In Ackroyd’s account, then, this dislikable little man who made a brilliant screen character is a product of the desperation of his South London childhood. “A great cockney visionary,” Ackroyd calls him, with full appreciation of the visions Chaplin produced for the world to enjoy. We can be grateful we don’t have to work for the man, or share any affair of the heart with him, and we can be grateful, too, that such matters wind up merely as important footnotes in the artist’s life. It’s the universally-appreciated character of the Little Tramp that matters, and shines brighter because of the darkness in the real life of the man who created the image.


Rebel Souls: Walt Whitman and America's First Bohemians (A Merloyd Lawrence Book)
Rebel Souls: Walt Whitman and America's First Bohemians (A Merloyd Lawrence Book)
by Justin Martin
Edition: Hardcover
Price: $20.96
79 used & new from $11.81

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5.0 out of 5 stars Merry at Pfaff's, October 28, 2014
You may well have heard of the Algonquin Hotel, that famous New York meeting place for actors, writers, and wits. Chances are you have not heard of Pfaff’s Restaurant and Lager Bier Saloon. And chances are that if you read _Rebel Souls: Walt Whitman and America’s First Bohemians_ (Da Capo Press) by Justin Martin, you will never forget Pfaff’s, and you will wish somehow you might spend a late evening with the brilliant crowd there. As the book’s subtitle suggests, this is largely a story about Walt Whitman, whose career might have been far different had it not been for Pfaff’s; Martin says that the influence of Pfaff’s upon Whitman has been mentioned in previous biographies but not fully appreciated. Whitman may be the star here, but there are plenty of other comets who shone bright in their time and are now forgotten, as well as that ring of those around them like Mark Twain and John Wilkes Booth. This is essential reading for anyone interested the America of the nineteenth century. It is also brightly written, and funny and heartbreaking by turns.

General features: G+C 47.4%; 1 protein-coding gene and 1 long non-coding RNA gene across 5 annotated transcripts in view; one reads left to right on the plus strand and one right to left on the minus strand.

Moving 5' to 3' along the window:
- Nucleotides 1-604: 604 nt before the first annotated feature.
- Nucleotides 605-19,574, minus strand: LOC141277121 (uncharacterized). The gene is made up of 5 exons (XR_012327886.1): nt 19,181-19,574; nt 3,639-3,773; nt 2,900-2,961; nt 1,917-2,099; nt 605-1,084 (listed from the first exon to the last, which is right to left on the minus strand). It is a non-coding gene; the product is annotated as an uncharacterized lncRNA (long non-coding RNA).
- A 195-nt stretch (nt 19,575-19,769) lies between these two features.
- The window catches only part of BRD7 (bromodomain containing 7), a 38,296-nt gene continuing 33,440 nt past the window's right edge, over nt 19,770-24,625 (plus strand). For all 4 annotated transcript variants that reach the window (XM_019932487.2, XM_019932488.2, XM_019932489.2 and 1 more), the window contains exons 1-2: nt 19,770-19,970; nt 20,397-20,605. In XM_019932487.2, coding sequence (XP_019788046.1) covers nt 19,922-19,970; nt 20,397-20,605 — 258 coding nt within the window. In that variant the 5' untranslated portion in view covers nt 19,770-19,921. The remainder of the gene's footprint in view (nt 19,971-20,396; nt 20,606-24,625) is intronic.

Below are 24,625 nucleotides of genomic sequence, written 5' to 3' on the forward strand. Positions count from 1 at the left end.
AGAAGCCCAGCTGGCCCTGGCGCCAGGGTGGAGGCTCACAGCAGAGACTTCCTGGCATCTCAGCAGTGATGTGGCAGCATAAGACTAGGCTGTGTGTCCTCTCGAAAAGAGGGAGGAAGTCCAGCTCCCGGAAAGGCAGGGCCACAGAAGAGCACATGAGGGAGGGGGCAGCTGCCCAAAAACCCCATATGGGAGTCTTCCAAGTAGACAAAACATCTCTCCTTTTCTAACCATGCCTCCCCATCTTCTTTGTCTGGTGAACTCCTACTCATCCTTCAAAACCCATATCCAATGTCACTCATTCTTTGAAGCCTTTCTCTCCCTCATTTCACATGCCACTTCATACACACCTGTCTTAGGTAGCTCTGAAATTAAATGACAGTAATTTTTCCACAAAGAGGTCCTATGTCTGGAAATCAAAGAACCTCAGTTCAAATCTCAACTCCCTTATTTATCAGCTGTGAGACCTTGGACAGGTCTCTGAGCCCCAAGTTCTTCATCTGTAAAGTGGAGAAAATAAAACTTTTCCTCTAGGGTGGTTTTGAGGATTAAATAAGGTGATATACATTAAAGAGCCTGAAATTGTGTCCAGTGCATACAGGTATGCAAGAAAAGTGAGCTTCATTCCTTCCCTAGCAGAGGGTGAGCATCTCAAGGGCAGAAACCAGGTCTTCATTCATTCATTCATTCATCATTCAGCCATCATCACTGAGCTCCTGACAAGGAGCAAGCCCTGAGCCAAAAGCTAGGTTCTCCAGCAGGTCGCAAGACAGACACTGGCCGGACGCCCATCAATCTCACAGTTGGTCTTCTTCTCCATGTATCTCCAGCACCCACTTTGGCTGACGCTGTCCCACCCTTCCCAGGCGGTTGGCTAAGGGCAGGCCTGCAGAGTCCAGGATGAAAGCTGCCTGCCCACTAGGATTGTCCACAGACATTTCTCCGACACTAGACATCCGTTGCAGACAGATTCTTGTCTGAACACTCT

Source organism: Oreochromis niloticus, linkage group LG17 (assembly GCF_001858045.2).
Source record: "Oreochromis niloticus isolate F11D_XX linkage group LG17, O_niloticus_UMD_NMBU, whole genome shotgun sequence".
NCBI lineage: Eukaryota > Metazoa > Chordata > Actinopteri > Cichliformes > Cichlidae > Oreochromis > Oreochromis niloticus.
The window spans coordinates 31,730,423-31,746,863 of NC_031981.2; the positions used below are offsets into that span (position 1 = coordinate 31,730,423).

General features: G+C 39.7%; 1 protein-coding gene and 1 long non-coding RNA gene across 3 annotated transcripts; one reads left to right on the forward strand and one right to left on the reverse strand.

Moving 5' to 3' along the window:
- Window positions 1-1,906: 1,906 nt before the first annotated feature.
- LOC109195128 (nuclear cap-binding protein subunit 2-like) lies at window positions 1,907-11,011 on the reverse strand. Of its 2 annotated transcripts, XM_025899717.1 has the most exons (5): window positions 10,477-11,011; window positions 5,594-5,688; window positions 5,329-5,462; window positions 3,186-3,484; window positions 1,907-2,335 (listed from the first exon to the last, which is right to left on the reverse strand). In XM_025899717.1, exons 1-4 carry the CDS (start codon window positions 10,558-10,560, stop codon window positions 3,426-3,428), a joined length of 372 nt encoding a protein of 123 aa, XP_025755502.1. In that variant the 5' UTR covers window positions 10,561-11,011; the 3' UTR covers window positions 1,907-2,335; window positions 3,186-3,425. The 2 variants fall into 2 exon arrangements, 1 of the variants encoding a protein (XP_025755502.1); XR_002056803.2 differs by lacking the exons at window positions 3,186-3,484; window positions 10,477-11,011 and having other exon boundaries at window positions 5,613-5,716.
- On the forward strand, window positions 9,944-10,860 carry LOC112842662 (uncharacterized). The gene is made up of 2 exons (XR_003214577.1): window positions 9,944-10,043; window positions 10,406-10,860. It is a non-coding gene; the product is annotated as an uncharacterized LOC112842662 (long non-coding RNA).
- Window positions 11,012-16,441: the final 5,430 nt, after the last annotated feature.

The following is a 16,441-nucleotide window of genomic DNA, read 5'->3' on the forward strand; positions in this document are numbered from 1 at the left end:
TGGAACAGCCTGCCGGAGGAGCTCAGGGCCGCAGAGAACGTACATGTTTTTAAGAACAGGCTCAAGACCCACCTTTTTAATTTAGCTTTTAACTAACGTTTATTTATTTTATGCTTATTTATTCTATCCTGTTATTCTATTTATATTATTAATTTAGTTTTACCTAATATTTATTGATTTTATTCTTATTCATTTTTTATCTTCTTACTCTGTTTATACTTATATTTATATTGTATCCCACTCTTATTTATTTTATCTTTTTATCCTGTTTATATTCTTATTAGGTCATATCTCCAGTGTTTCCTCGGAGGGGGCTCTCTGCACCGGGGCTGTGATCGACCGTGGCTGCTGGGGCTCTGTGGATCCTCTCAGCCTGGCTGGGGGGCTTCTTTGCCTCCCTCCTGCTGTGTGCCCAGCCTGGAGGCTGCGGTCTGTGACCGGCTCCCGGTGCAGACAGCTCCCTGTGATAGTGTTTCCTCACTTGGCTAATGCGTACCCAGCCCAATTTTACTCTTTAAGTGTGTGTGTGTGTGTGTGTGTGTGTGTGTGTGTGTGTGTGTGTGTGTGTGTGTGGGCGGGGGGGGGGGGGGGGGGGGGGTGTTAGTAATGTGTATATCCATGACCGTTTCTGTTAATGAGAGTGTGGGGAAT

The most important person in this story is not Whitman, but Henry Clapp, Jr., a reporter who gave up teetotaling when he visited Paris in 1849. He embraced the bohemian life there, and when he returned to New York City, he had a plan to begin bohemianism in America. In 1856, he happened upon Pfaff’s, in a basement on Broadway near Bleeker Street, and he began recruiting bohemians for his table. What a curious cast this is. Fellow journalist Fitz-James O’Brien was the first recruit, a hard-drinking Irishman whose writings are forgotten now, but who wrote ghost stories and predecessors of science fiction and magical realism. Fitz Hugh Ludlow, who had enjoyed taking different intoxicants as a teenager and college student, became a sensation in 1858 with the publication of his _The Hasheesh Eater_. Artemus Ward was developing a “humorous lecture” for the stage, and Martin says he was America’s first stand-up comedian, Also at the table were women. They certainly had a place in bohemian life, and the egalitarian Pfaff’s welcomed them when other saloons would admit only men. There was Ada Clare, a wit, actress, and satirist who made arguments that anticipated feminism. Another woman there was Adah Isaacs Menken, who was a poor poet but became notorious for the worldwide sensation she made clothed merely in a bodystocking (or was she?) as she was bound spread-eagled to the back of a horse in the melodrama _Mazeppa_. Then, of course, there was Whitman. Clapp did Whitman and literature a magnificent service by realizing Whitman’s talent early, and when Clapp founded _The Saturday Press_, Whitman’s poems had a place in it, as did lots of reviews of _Leaves of Grass_ when it was published in its monumental third edition. Clapp’s boosting worked. Whitman might justly have become famous without Clapp and Pfaff’s, but that is not the way it happened, and Whitman knew it. He remembered: “Henry Clapp stepped out from the crowd of hooters - was my friend: a much needed ally.”

Whitman, of course, would go on to duties taking care of the wounded in the Civil War, a war which broke up the old gang at Pfaff’s. He lived long and become that Good Grey Poet, and was beloved nationally. The fates of the rest of the gang make sad reading. O’Brien died in battle, Clare was bitten by a dog belonging to her agent and died of rabies, Menken had a rumored affair with Alexandre Dumas _père_ and died of some ailment in Paris, Ludlow lost his beautiful wife to the painter Albert Bierstadt with whom he had joined to chronicle a journey to the West, and died of tuberculosis, and the hugely popular Ward also died of tuberculosis while taking his show on the road to London. The brilliant Clapp made it to sixty years of age, but his later years were a mess of failure, booze, and sanitariums. Oh, well - Thomas Aldrich, a poet that was in the circle, included in his poem “At the Cafè” the line, “We were all very merry at Pfaff’s.” Let us be grateful that _Rebel Souls_ has brought a touch of the merriment back.